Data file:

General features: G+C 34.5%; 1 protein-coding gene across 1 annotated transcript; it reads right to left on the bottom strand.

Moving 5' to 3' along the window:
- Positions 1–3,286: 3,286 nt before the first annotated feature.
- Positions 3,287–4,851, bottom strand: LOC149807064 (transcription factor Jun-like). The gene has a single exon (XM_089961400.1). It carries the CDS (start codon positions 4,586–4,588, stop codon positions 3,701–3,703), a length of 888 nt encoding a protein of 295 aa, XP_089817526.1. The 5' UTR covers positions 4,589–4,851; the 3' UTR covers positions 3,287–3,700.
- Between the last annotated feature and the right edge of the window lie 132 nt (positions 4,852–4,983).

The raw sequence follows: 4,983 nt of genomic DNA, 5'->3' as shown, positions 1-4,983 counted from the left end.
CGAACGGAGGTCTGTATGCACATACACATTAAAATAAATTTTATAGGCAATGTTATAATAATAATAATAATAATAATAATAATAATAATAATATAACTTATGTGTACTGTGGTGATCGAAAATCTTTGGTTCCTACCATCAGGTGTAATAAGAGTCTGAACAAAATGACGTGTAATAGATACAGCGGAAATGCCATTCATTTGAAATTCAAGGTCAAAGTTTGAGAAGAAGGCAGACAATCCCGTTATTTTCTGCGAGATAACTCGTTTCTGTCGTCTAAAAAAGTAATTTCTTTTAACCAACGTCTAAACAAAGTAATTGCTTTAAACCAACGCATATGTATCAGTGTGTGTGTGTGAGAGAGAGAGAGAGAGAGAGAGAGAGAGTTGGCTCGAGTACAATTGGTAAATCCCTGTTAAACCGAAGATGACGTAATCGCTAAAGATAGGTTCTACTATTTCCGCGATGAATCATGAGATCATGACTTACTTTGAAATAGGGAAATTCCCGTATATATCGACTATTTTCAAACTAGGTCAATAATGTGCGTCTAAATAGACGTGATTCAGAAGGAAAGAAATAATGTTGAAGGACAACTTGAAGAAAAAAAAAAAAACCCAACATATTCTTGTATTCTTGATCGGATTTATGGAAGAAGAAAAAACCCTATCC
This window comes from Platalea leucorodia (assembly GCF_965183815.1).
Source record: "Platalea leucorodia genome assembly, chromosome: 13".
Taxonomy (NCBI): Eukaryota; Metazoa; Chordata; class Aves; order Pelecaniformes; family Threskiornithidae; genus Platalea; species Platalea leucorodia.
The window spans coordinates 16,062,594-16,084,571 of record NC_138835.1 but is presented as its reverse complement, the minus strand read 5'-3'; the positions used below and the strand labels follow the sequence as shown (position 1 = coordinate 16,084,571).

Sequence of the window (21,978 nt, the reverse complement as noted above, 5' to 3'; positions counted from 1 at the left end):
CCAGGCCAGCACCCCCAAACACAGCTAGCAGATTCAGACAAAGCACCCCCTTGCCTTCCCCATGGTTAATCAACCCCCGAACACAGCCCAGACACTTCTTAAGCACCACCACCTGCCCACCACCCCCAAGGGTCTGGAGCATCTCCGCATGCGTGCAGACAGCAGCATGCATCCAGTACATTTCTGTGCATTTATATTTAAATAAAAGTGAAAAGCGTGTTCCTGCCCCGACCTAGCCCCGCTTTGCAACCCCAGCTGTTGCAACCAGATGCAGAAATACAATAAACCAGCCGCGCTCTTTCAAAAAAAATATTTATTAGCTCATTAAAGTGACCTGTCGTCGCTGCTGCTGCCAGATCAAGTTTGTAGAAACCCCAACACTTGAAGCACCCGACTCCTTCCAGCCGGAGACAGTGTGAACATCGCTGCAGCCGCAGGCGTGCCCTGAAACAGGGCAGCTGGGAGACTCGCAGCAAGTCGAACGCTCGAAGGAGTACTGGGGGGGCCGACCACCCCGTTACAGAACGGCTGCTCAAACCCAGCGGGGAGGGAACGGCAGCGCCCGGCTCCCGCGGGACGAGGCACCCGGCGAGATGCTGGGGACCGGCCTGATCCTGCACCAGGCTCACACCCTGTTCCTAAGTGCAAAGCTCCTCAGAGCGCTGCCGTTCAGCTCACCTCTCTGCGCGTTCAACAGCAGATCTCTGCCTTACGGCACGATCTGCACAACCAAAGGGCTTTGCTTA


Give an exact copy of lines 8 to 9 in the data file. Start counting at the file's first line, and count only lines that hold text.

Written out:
This window comes from Platalea leucorodia (assembly GCF_965183815.1).
Source record: "Platalea leucorodia genome assembly, chromosome: 13".